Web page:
Dear Liberal Arts Undergraduates:
By now, you are starkly aware of the number of “Zoom-bombing” incidents that have occurred in our Penn State community these past few weeks. Like many of you, I am disturbed not only by the targeting of black people and other underrepresented or marginalized groups, but also by what appears to be the collective, coordinated nature of this form of harassment and violence, which is affecting institutions of higher learning across the nation. Although “Zoom-bombing” represents an emergent form of racial terror made possible by the shift to remote learning and work, it is nonetheless a continuation of patterns of exclusion and harm that have occurred in higher education, and elsewhere, prior to the COVID pandemic.
As I conveyed in my February 1 message, hate-filled language and behavior in all their manifestations have no place at our University, or anywhere else for that matter. Further, our students, as well as our faculty and staff, deserve a campus environment in which we can thrive, develop into our best selves, and most importantly, feel safe and supported. I want to assure you that I remain committed to employing all the mechanisms available to foster an equitable and inclusive environment in which all members of our college are free from any threats and intimidation based on racial/ethnic/national, gender, sexual, religious, or other social identities.
To those of you who were attending any of the events during which these assaults took place, I am deeply sorry for what you experienced, and I share your outrage. If you or anyone you know is in need of support, I urge you to contact the University’s Center for Counseling and Psychological Services or Multicultural Resource Center.
I also want you to know that our college supports Penn State’s ongoing actions to identify the perpetrators of these attacks and hold them accountable, whether they be Penn State students or not. Indeed, my office will do whatever is possible to support those efforts. At the University level, the offices of Student Affairs, Educational Equity, and IT Security, as well as University Police and Public Safety, have been actively engaged in determining who may be involved in these virtual assaults and are working collaboratively to thwart future instances like these from occurring. Like you, I want the assailants identified and brought to justice as quickly as possible, and I can assure you that these sentiments are shared at the highest levels of Penn State leadership. That said, I have personally weighed in on conversations about how the University can further communicate the seriousness with which everyone has been taking these crimes, and the planful nature of the institution’s responses and deliberation.
It is true that we are dealing with multiple crises, but I suspect we would agree that we cannot simply be reactive in our sense of emergency. Hence, while our college is involved in activities to more deftly manage a “Zoom-bombing” epidemic, we are also assembling policies, practices, and programs to better onboard, mentor, professionally develop, and serve faculty and staff. One trending example of this is the creation—at the behest of Liberal Arts staff members themselves—of a Staff Reading Circle to read and discuss scholarship on anti-racism and wide-ranging matters of social justice. Our college is immersed in other forward-looking initiatives to advance inclusion and equity as a feature of research, scholarly activities, graduate education, and service.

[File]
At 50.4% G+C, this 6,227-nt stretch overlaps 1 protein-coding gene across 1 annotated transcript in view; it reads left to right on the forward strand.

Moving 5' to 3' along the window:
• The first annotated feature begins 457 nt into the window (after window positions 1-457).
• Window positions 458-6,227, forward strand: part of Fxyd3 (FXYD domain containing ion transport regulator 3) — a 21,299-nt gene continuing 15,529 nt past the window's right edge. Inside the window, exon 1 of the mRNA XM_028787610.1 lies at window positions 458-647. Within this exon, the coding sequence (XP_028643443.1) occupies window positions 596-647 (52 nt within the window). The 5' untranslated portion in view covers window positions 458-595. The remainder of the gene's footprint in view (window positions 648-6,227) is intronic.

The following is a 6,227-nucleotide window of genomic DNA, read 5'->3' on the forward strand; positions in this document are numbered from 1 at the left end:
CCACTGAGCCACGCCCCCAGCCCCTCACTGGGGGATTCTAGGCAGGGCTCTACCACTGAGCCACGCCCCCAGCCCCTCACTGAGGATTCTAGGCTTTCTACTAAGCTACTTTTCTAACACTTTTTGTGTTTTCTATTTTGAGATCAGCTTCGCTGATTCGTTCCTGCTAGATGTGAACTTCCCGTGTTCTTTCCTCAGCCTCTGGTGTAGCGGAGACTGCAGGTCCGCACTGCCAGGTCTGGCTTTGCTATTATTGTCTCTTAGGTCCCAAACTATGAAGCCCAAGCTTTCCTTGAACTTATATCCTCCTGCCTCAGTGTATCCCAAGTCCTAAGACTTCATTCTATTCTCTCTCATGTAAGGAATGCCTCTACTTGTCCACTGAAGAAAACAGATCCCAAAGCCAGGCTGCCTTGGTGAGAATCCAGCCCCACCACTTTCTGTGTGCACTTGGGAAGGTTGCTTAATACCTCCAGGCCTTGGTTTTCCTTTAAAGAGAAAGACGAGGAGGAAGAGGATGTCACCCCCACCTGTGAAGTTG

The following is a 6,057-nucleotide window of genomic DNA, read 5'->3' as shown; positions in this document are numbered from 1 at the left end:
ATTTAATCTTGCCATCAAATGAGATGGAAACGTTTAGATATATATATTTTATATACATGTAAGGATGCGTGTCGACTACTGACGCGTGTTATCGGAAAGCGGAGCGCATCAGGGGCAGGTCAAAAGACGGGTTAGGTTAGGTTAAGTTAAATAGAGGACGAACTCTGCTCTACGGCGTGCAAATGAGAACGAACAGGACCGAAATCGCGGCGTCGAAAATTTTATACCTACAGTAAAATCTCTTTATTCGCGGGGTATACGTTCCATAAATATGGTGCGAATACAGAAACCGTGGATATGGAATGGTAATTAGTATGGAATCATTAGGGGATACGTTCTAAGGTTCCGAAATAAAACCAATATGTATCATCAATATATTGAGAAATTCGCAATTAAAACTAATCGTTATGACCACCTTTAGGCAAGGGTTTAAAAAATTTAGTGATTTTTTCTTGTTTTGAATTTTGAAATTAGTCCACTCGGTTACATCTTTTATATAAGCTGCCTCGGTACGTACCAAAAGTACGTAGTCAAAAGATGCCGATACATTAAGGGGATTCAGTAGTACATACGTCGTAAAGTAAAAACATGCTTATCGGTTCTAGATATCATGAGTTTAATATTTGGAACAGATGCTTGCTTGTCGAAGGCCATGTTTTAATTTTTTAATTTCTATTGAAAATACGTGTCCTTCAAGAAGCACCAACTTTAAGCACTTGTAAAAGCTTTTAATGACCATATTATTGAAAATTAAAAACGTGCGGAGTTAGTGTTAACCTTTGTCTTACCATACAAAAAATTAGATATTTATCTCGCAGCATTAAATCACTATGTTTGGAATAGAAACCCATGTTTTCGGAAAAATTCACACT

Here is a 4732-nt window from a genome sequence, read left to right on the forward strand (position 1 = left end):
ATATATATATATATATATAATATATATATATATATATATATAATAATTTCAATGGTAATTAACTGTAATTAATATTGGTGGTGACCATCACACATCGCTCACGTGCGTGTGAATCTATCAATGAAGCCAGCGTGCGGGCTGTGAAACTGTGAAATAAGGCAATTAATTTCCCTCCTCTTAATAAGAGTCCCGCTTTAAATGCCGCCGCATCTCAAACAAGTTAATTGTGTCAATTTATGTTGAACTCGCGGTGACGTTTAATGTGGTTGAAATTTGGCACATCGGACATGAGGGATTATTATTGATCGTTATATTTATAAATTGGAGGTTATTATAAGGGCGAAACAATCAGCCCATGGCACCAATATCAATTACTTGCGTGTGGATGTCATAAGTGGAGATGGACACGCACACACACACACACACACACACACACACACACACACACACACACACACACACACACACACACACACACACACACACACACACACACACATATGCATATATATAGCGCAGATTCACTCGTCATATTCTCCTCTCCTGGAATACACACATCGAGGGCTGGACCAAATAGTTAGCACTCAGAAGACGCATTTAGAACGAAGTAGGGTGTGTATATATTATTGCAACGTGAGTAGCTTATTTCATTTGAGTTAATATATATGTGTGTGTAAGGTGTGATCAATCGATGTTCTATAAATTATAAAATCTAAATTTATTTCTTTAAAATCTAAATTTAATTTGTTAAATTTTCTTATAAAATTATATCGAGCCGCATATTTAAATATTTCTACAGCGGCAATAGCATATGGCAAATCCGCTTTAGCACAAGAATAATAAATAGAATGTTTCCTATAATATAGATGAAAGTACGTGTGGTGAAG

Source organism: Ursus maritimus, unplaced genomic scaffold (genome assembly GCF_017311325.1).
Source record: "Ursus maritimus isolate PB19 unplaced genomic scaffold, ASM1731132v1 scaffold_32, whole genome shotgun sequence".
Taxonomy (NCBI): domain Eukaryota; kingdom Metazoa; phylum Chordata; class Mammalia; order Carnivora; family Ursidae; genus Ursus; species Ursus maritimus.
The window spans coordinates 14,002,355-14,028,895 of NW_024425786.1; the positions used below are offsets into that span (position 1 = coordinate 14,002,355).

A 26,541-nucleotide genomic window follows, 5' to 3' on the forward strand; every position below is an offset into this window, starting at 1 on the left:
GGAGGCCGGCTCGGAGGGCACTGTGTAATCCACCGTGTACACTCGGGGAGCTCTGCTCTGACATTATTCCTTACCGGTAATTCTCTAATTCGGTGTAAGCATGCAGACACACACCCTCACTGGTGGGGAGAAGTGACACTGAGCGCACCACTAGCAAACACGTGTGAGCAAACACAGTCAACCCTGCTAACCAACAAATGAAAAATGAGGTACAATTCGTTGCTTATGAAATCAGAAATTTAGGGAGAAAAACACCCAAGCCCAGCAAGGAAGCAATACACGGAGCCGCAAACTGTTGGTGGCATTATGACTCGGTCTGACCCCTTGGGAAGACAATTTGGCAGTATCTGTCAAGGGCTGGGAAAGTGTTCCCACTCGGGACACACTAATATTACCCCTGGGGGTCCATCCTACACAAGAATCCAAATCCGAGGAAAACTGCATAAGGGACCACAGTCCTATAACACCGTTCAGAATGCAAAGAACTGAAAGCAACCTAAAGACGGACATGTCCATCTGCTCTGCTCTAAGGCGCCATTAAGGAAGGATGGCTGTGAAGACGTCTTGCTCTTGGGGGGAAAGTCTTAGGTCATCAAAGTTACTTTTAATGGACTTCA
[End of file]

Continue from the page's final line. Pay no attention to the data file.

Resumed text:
Well before the pandemic occurred, our college was also cognizant of the need to continue broadening the base of our network of alumni volunteers, leaders, and donors, and expanding the range of priorities that we present to them. This work continues apace. At the campus level, our college will be represented in conversations about how to better embed diversity as an element of a Penn State degree, and to make recommendations to situate racial and social justice more fully as an institutional feature of the University’s profile. Part of this work should entail confronting the University’s own fraught past as a pathway toward greater truth, reconciliation, and community-building.
I recognize that this work at the college and University levels may often be invisible. But as your dean, please know that I will always try to ensure that our college offers the support and resources you need to navigate these challenging times. To be clear, individuals on the receiving end of a “Zoom-bombing” assault are never at fault and should never be the focus of blame. As a precautionary measure for those of you planning to host an event or activity via Zoom, please review the tutorial available on Penn State’s Zoom page outlining how to make your meetings more secure in less than four minutes. Here are a few tips, as well, if you are hosting an event and an attack occurs:
- Stop the offending participant(s)’ video and remove them from the meeting;
- Mute all participants until the offending participant(s) is removed from the meeting;
- End the event if you are not able to silence/remove the offending participant(s);
- Report the incident to University Police and Public Safety immediately;
- Also report the incident to the Office of Student Affairs (in cases involving a student event) and/or the Office of Educational Equity (in cases involving students, faculty, and/or staff);
- Notify the college dean’s office that this incident has occurred, as well.
Please continue to be safe and be well, and please do not hesitate to reach out if you have any questions or concerns.
Susan Welch Dean of the College of the Liberal Arts
Professor of African American Studies
The Pennsylvania State University
111 Sparks Building
University Park, PA 16802